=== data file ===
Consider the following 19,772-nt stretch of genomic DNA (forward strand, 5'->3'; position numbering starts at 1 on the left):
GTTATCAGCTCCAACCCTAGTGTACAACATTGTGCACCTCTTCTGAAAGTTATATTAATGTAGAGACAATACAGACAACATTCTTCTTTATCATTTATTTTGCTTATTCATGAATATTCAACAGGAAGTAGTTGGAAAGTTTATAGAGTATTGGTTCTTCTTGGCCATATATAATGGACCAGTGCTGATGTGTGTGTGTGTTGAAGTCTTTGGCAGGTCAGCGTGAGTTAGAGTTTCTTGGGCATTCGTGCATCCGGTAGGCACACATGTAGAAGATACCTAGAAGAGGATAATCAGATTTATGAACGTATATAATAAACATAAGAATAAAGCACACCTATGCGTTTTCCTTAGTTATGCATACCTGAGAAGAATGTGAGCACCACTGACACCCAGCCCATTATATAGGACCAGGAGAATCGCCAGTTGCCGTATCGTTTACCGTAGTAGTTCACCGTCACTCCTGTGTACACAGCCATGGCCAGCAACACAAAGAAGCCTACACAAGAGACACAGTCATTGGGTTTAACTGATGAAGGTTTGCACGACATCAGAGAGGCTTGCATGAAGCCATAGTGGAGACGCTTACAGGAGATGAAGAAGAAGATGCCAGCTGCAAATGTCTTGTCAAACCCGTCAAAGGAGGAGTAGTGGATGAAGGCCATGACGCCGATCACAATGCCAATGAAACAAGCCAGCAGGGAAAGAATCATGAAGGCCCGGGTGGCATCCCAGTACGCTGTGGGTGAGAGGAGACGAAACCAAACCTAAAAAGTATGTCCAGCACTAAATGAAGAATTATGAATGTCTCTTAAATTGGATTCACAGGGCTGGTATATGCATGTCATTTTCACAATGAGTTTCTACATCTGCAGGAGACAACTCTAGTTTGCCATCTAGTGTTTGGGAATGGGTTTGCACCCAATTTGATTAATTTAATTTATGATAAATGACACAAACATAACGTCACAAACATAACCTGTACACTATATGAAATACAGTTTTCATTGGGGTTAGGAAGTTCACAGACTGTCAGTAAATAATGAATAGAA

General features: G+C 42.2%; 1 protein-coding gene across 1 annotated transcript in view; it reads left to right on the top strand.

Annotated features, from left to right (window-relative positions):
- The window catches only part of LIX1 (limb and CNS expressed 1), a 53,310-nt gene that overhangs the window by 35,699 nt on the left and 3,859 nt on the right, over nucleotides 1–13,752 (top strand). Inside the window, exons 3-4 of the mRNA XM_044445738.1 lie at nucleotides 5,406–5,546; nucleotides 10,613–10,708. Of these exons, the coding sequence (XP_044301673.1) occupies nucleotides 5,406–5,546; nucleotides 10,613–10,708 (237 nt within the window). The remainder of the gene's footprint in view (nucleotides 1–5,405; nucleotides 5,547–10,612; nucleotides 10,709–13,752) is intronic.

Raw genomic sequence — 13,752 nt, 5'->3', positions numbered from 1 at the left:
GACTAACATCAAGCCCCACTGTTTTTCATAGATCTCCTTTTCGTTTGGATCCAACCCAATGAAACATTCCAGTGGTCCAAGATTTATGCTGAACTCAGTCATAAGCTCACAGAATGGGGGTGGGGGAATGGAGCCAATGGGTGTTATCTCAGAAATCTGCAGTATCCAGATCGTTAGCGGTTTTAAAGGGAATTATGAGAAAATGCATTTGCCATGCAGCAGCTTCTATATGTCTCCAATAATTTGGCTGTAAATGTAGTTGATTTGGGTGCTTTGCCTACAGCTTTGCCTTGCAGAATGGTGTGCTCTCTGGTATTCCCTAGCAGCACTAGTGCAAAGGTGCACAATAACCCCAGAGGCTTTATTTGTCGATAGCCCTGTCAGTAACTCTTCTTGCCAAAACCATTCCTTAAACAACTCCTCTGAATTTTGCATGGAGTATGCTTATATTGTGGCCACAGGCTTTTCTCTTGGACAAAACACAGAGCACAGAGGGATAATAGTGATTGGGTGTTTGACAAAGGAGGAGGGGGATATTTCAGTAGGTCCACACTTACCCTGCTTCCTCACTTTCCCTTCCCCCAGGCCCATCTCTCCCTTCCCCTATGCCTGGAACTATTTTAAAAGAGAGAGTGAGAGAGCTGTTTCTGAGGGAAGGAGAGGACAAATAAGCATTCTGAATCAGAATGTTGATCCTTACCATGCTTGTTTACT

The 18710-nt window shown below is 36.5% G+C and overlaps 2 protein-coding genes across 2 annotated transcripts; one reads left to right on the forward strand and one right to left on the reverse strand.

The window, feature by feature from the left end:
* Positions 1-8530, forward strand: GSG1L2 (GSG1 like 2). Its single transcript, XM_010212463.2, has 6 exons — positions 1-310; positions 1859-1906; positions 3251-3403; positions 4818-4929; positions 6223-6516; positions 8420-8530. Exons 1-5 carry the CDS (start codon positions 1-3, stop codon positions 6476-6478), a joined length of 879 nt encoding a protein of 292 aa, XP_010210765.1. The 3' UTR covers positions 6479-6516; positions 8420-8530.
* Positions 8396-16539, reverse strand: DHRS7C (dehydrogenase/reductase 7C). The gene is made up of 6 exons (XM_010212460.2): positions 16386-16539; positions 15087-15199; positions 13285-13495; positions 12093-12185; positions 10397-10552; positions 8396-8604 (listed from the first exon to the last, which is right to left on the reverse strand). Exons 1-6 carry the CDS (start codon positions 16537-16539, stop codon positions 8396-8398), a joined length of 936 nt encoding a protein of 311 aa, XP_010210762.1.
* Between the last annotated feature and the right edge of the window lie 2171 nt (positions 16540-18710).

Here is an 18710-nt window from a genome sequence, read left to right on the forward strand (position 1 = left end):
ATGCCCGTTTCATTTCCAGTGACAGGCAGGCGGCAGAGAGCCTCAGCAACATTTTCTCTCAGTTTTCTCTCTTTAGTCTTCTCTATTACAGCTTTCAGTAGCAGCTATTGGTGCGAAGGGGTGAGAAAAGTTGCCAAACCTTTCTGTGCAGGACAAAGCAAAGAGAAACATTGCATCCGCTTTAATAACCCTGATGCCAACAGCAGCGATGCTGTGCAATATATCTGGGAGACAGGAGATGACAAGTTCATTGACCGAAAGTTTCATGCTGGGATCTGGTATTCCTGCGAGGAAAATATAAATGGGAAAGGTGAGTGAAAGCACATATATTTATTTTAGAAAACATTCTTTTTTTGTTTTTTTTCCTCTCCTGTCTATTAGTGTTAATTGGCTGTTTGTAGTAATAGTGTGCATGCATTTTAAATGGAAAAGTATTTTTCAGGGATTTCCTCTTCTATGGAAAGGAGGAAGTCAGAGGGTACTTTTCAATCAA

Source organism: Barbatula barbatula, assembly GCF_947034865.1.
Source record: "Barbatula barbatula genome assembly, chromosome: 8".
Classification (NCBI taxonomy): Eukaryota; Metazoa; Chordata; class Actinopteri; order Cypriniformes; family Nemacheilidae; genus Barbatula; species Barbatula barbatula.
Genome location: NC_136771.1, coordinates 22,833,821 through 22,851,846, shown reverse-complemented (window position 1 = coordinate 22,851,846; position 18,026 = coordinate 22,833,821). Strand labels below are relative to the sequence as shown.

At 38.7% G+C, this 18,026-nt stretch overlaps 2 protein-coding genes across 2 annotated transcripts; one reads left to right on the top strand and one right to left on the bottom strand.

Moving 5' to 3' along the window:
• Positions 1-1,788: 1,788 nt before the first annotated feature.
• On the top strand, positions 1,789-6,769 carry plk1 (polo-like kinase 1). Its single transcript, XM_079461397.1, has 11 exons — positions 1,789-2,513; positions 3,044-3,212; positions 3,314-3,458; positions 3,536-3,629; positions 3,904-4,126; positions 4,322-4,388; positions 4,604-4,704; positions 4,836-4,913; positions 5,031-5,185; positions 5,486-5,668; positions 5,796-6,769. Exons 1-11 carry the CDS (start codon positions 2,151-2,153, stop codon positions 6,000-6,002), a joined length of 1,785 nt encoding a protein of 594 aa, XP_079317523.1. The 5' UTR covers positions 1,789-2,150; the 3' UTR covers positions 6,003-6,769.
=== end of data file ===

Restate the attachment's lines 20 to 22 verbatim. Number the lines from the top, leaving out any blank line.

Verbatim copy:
Moving 5' to 3' along the window:
• Positions 1-1,788: 1,788 nt before the first annotated feature.
• On the top strand, positions 1,789-6,769 carry plk1 (polo-like kinase 1). Its single transcript, XM_079461397.1, has 11 exons — positions 1,789-2,513; positions 3,044-3,212; positions 3,314-3,458; positions 3,536-3,629; positions 3,904-4,126; positions 4,322-4,388; positions 4,604-4,704; positions 4,836-4,913; positions 5,031-5,185; positions 5,486-5,668; positions 5,796-6,769. Exons 1-11 carry the CDS (start codon positions 2,151-2,153, stop codon positions 6,000-6,002), a joined length of 1,785 nt encoding a protein of 594 aa, XP_079317523.1. The 5' UTR covers positions 1,789-2,150; the 3' UTR covers positions 6,003-6,769.